سه شنبه 13 تیر 1391
نویسنده: Georgia Francis
Gaylaw: Challenging the Apartheid of the Closet William N. Eskridge
ISBN: 0674008049, 9780674008045
From Library Journal
Defining "gaylaw" as the ongoing history of judicial regulations regarding gender and sexual nonconformity, Eskridge (law, Yale Univ.) provides an exhaustive chronicle of legal constraints upon sexual orientation and gender status. The book opens with an overview of the post-Civil War treatment of people who violated societal norms of gender or sexuality. In this section, Eskridge emphasizes the dubious nature of statements claiming that the equality for sexual minorities would endanger majority values. Part 2 stresses why the legal perpetuation of "apartheid of the closet" demands re-evaluation. A prominent goal of the author's work is to develop a political and legal response to the judiciary's rejection of full rights of privacy, equality, and free speech under constitutional guidelines. Eskridge closes by vehemently arguing for the recognition of gays in families, employment, and religion. Copious appendixes detailing state and municipal regulations, statistics, and notes, bolster the research value of this volume. Highly recommended.AMichael A. Lutes, Univ. of Notre Dame Libs., IN
Copyright 1999 Reed Business Information, Inc.
--This text refers to an out of print or unavailable edition of this title.
"Gaylaw is a panoramic exploration of the many issues that are now part of our public discourse about the place of homosexuals in American society. Eskridge is a leading "gaylegal" scholar, and this book is a thoughtful, insightful analysis not only of the country's changing mind-set about regulating same-sex attraction, but also of the constitutional bases for protecting sexual intimacy from state intrusion. He draws on many sources, and more than one-quarter of the book comprises supporting appendixes and endnotes. He has assembled comprehensive tables of statutory enactments and statistics about criminal arrests, military discharges, and other governmental enforcement efforts...Eskridge's book is a valuable contribution to the dialogue on this and a host of other questions our society will grapple with as the closet crumples and gay people press for equal standing in the eyes of the law."
--Patrick McGlone (Legal Times )
What Eskridge reveals in this monumental book is that the law has more often than not been used against gays and lesbians, as well as against all individuals who do not meet the moral ideals of the controlling puritanical mainstream...[His] text is replete with references to Mary MacIntosh, Michel Foucault, and Eve Sedgwick--not your average legal citations. Eskridge is at his best when he is engaged in legal analysis. His arguments are fine tuned, and his legislative history is thorough...The law does not exist in a vacuum; it rides the current of history and public policy. Gaylaw captures that ride. Eskridge provides a blueprint for possible arguments that may secure rights for gays and lesbians. Time and the whims of the courts will tell whether such arguments are persuasive. Certainly there are few other histories of 'gay rights' that are as complete and thorough as Gaylaw.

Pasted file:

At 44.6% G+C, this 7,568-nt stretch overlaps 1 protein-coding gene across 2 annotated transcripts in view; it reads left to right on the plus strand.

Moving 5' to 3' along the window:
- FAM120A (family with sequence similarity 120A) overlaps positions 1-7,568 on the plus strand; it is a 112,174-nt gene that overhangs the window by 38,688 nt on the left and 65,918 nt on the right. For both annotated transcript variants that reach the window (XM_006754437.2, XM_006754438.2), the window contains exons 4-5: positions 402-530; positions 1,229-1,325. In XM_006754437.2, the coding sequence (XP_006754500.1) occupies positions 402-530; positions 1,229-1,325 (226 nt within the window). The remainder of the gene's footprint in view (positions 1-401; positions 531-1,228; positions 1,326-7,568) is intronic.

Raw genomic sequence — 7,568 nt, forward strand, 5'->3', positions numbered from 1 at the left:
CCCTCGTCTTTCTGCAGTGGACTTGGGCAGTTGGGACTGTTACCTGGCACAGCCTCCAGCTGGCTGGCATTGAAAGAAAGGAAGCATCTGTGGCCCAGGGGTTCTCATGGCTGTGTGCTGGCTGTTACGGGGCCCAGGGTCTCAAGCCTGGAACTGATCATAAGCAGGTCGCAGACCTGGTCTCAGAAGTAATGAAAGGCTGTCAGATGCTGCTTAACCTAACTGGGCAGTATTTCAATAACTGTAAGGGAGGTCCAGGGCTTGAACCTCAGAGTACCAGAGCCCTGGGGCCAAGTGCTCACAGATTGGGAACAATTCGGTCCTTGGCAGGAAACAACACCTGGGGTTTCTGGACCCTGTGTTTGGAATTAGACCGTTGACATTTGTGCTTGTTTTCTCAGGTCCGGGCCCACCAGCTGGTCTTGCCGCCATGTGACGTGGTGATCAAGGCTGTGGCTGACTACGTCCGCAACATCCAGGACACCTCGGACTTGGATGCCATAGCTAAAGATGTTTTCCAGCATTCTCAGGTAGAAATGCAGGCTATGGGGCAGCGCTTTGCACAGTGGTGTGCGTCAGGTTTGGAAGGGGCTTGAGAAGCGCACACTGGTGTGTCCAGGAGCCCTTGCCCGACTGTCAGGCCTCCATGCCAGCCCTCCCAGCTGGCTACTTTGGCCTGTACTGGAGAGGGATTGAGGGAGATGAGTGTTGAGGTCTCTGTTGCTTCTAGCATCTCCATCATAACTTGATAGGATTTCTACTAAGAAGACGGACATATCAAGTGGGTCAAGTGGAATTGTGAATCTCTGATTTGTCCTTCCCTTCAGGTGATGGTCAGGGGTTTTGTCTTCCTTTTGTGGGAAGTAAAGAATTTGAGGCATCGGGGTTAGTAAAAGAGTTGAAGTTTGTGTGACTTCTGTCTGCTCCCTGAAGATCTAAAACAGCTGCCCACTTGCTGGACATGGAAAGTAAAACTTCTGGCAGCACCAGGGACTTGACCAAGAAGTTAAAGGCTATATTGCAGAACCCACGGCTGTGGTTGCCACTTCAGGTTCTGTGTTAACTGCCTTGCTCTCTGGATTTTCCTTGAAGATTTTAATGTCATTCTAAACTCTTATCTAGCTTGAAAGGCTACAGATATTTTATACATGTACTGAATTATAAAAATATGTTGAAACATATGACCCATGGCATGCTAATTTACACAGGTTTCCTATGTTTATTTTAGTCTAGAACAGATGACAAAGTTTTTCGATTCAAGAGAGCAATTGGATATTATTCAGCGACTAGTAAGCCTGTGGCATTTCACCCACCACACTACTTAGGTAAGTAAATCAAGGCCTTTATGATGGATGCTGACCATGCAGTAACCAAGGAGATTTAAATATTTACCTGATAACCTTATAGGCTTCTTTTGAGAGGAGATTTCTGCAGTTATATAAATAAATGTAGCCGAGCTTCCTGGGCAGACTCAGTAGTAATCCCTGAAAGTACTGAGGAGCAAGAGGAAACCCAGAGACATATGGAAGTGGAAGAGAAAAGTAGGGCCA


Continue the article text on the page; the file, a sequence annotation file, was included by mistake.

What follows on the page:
--Romilda Crocamo (Lesbian Review of Books )
"Eskridge provides an exhaustive account of the evolution of 20th-century American law as it pertained to gay people...[His] overriding purpose is to document a case for continued reforming of law, in the spirit of true liberalism, and to extend true equality to homosexuals. This landmark work belongs in all libraries."
--D. Q. Friedrichs (Choice )
"Eskridge provides an exhaustive chronicle of legal constraints upon sexual orientation and gender status...A prominent goal of the author's work is to develop a political and legal response to the judiciary's rejection of full rights of privacy, equality, and free speech under constitutional guidelines. Eskridge closes by vehemently arguing for the recognition of gays in families, employment, and religion."
--Michael A. Lutes (Library Journal )